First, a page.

Objective: The children will sort the bears and bedding by size and place them in the appropriate beds.
Here’s what you need:
file folder
heavy-duty envelope or small zipper-top plastic bag
package sealing tape
clear, adhesive-backed plastic or laminator
construction paper
patterned paper
copy machine

1. Trace the bed pattern on page 10. Use a copy machine to make two enlargements of the pattern, making three beds in graduated sizes. Do the same with the patterns of the bear and the blanket.
2. Use the patterns to cut out three bears and three beds from construction paper. Cut the blankets from patterned paper.
3. Glue the three beds to the inside of the file folder.
4. Write “Tuck each bear into bed” on the front of the folder.
5. Cover or laminate the file folder, the bear cut-outs, and the blankets.
6. Store bears and blankets in a plastic bag taped to the back of the folder.

Group times. Discuss safety rules. Ask “What did the bears forget?” (leaving their house unlocked; entering a house when they knew a stranger was inside) and “What did Goldilocks forget?” (doing what Mother told her; going into a stranger’s house).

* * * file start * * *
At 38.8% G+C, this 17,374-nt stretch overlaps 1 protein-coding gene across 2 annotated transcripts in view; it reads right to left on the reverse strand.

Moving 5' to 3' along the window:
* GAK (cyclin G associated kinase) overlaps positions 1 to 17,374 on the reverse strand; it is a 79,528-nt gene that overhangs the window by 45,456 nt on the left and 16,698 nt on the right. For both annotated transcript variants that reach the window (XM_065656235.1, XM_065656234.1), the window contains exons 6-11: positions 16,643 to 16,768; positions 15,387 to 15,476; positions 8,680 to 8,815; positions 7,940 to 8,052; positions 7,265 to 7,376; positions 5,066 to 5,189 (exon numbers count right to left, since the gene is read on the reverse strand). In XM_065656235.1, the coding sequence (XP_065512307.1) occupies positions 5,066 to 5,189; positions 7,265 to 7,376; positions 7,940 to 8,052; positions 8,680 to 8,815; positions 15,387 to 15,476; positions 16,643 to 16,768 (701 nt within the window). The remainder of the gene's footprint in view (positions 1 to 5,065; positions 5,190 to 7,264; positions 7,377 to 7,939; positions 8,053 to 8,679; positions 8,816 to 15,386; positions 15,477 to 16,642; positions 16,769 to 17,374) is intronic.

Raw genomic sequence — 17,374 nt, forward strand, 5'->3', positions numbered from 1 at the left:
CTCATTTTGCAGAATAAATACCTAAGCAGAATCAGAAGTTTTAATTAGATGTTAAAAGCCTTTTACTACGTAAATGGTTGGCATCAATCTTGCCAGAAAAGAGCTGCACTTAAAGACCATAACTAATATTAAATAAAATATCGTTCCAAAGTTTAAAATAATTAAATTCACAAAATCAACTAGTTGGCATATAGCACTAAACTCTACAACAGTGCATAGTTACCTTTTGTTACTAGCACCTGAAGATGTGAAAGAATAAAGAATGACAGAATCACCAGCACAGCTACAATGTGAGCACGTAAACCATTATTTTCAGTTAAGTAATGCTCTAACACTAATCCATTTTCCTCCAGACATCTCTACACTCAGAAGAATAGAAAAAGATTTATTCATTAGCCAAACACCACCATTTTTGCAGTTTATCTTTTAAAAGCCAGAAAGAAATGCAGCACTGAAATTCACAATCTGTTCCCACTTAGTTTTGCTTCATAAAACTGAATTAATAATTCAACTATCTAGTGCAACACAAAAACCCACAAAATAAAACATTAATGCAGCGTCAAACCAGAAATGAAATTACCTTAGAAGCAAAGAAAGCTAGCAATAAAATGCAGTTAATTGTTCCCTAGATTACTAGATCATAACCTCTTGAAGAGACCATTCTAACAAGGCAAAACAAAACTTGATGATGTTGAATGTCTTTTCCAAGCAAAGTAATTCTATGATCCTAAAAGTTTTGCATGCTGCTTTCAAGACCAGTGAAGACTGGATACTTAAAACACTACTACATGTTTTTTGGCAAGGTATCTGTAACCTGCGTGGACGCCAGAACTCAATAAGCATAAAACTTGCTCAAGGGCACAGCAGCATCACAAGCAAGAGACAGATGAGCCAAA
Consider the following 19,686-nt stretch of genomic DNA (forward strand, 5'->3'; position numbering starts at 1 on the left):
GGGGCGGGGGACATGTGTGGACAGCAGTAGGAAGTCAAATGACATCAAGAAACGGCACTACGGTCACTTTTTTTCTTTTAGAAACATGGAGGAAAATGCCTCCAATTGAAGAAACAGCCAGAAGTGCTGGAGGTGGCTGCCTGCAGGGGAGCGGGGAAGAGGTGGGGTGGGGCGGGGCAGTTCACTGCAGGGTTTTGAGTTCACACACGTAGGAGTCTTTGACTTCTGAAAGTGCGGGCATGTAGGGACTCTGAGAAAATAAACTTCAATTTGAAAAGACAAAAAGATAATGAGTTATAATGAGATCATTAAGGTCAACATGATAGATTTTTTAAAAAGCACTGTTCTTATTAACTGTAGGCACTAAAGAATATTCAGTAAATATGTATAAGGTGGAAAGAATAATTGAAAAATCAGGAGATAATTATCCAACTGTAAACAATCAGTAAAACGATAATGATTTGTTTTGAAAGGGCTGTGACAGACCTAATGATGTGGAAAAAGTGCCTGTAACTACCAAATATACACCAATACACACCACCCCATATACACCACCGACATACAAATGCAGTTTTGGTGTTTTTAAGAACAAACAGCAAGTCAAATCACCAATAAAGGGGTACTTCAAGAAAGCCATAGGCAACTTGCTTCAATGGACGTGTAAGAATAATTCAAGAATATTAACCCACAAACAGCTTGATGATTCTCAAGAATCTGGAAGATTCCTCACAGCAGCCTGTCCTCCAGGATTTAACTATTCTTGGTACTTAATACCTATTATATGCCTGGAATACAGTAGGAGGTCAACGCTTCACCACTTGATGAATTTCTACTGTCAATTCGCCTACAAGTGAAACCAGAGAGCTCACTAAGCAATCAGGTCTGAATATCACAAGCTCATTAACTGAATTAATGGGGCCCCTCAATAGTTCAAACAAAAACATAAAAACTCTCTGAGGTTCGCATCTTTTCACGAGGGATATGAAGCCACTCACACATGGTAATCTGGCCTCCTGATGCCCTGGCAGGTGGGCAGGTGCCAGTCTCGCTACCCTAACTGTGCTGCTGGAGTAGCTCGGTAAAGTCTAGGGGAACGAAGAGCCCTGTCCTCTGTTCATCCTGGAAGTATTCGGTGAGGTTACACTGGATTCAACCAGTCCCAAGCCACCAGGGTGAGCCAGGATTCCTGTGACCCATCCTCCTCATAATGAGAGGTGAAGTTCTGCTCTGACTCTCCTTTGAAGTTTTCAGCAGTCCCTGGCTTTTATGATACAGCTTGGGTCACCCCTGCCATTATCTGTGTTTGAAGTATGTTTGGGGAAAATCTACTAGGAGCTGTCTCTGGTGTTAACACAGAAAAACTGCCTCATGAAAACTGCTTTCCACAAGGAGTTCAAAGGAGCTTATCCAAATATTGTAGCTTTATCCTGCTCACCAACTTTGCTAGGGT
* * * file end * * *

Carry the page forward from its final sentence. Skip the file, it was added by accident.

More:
Explore forests and trees with pictures and nature samples.
Talk about the different endings in the various versions of the story.
Cooking. Serve porridge (oatmeal or Cream of Wheat) for breakfast or snack. Offer honey, sliced almonds, raisins, and milk with the porridge.
Writing center. Offer paper, crayons, pencils, and markers for free drawing and writing. Provide word cards with the words three, bears, Mama, Papa, Baby, girl, chair, and bed printed in large, clear letters.